How popular is the baby name Lindy in the United States right now? How popular was it historically? Find out using the graph below! Plus, see baby names similar to Lindy and check out all the blog posts that mention the name Lindy.
A coroner has recently decided that Azaria Chamberlain — the 2‑month‑old Australian baby girl who disappeared in August, 1980, while her family was camping near Uluru — was indeed killed by a dingo.
There are two name-related things I wanted to mention about this.
First, that the constant media coverage of the incident at the time resulted in “vicious and often ignorant outbursts from the Australian public,” and that one such “outburst” was that the name Azaria meant “sacrifice in the wilderness.”
The name doesn’t mean that, of course. Azaria’s mom, Lindy, had discovered the name Azaria in a baby name book that defined it as “blessed of God.” Behind the Name defines the original version — the male name Azariah — as “Yahweh has helped.”
But this and similar accusations may have played a part in Lindy Chamberlain being convicted of murder and sentenced to life in prison in 1982. Which is quite alarming, considering “there was no body, no evidence of motive and no incriminating eyewitness evidence.”
Second, that — while I can’t find Australian baby name data that goes back to 1980 online — I can tell you that the story of Azaria did influence U.S. baby names.
But not until the movie came out.
A Cry in the Dark, which was an Australian movie, starred American actress Meryl Streep as Lindy. It was released in the U.S. in late 1988, and that’s the year we see Azaria pop up for the first time on the SSA’s baby name list:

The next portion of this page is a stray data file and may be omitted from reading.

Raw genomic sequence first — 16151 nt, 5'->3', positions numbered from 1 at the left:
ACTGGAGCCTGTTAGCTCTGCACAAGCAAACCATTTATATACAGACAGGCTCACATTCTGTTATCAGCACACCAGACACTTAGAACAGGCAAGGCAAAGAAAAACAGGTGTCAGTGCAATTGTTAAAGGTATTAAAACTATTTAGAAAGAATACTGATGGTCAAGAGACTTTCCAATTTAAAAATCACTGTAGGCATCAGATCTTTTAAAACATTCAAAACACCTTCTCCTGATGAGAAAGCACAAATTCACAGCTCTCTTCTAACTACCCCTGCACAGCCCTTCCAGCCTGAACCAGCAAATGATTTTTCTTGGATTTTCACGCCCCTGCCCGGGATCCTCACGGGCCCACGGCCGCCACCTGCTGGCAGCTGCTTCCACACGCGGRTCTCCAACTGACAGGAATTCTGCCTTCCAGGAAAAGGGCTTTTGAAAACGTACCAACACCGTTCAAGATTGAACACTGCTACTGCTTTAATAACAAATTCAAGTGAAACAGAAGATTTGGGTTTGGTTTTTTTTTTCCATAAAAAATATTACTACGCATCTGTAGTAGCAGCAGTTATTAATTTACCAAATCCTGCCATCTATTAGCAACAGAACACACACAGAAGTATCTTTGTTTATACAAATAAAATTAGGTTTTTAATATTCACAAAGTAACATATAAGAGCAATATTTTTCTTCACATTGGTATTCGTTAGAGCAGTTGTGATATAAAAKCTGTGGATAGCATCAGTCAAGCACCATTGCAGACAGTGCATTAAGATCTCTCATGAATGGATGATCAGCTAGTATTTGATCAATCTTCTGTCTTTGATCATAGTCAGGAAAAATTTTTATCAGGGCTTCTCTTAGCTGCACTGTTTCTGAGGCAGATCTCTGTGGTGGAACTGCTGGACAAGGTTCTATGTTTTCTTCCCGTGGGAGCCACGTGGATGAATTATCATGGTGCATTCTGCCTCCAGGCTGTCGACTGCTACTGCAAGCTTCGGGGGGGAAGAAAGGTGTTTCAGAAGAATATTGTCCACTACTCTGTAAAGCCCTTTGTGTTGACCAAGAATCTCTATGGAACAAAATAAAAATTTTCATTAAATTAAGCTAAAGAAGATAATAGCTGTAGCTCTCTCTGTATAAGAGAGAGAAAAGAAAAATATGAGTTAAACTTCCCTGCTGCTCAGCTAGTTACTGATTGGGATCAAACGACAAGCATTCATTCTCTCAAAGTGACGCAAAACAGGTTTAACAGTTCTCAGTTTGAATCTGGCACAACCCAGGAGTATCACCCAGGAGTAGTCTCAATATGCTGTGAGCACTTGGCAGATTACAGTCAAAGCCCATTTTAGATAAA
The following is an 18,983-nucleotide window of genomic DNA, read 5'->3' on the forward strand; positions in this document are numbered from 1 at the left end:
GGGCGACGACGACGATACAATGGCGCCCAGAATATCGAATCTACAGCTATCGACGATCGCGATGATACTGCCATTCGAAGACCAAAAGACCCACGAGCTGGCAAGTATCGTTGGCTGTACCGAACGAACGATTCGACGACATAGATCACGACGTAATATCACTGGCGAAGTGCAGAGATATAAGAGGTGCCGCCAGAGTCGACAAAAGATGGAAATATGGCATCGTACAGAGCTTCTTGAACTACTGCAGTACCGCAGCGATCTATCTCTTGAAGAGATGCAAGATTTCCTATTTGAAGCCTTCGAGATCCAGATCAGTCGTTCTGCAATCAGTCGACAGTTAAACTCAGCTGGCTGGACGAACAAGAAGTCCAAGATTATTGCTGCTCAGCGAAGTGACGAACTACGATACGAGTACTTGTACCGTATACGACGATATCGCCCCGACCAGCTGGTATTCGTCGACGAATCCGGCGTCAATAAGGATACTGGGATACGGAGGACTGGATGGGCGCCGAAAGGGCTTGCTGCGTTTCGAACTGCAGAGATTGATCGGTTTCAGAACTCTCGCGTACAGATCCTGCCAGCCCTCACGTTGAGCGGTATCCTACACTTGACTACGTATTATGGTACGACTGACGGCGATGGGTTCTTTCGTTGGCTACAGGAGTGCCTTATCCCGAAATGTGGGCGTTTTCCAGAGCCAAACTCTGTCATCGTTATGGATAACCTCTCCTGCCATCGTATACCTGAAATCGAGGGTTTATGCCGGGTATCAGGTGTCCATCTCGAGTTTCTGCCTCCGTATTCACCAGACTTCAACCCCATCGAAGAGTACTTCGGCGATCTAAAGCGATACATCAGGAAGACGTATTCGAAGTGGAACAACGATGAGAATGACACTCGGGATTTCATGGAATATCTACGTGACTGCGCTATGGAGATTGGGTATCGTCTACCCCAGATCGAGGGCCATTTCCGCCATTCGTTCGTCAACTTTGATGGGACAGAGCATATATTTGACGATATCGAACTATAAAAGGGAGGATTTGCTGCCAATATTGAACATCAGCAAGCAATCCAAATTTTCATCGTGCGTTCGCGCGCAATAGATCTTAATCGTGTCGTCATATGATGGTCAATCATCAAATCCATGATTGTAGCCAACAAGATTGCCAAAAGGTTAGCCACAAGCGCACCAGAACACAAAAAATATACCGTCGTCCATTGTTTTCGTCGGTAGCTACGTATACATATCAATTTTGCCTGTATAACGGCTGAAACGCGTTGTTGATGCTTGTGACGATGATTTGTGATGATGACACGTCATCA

- 1992: 29 baby girls named Azaria
- 1991: 37 baby girls named Azaria
- 1990: 61 baby girls named Azaria
- 1989: 30 baby girls named Azaria
- 1988: 6 baby girls named Azaria [debut]
- 1987: not listed
For a more in-depth look at the name Azaria and the story of Azaria Chamberlain, check out Famous Name: Azaria over at Australian name blog Waltzing More Than Matilda.
Exactly 85 years ago today, 25-year-old Air Mail pilot Charles Lindbergh was in the middle of his non-stop, solo flight across the Atlantic Ocean.
His successful journey from New York City to Paris, which lasted from about 8 am on May 20 until about 10:30 pm on May 21, 1927, earned Lindbergh the $25,000 Orteig Prize and made him world-famous virtually overnight.
Hundreds of babies were named Lindbergh and Lindy that year:
||Babies named Lindbergh
||Babies named Lindy
||64 boys, 6 girls
||84 boys, 14 girls
||176 boys, 16 girls
||234 boys, 27 girls
||11 boys, 8 girls
||6 boys, 6 girls
Variant spellings Lindberg, Lindburgh [debut] and Lindburg [debut] also got a boost.
And, of course, many babies were given the first-middle combo “Charles Lindbergh.” The following Charles Lindbergh babies made the news:
- Charles Lindbergh, son of Mr. and Mrs. Horace E. Lindbergh of Cambridge, MA
- Charles Lindbergh Bohannon, son of Mr. and Mrs. Bohannon of La Jolla, San Diego, CA
- Charles Lindbergh Erickson, son of Mrs. and Mrs. Carl W. Erickson of Worcester, MA
- Charles Lindbergh Hurley, son of Mr. and Mrs. Gordon Hurley of Sea Cliff, Long Island, NY
A few years later, in 1931, a Canadian baby who made headlines for being born in an airplane was also named after Lindbergh.
- “3 Babies Are Given Name of Air Ace.” Painesville Telegraph 23 May 1927: 1.
- “New Born Baby Gets Lindbergh’s Name.” Border Cities Star [Windsor, Ontario, Canada] 23 May 1927: 14.
- “San Diego Baby Is Named for Aviator.” Prescott Evening Courier 8 Jun. 1927: 1.
Related: Babies Named for First Transpacific Flight, Babies Named for Aviator Jack Vilas, Baby Names for Aviation Enthusiasts
Image: Lindbergh Received the Distinguished Flying Cross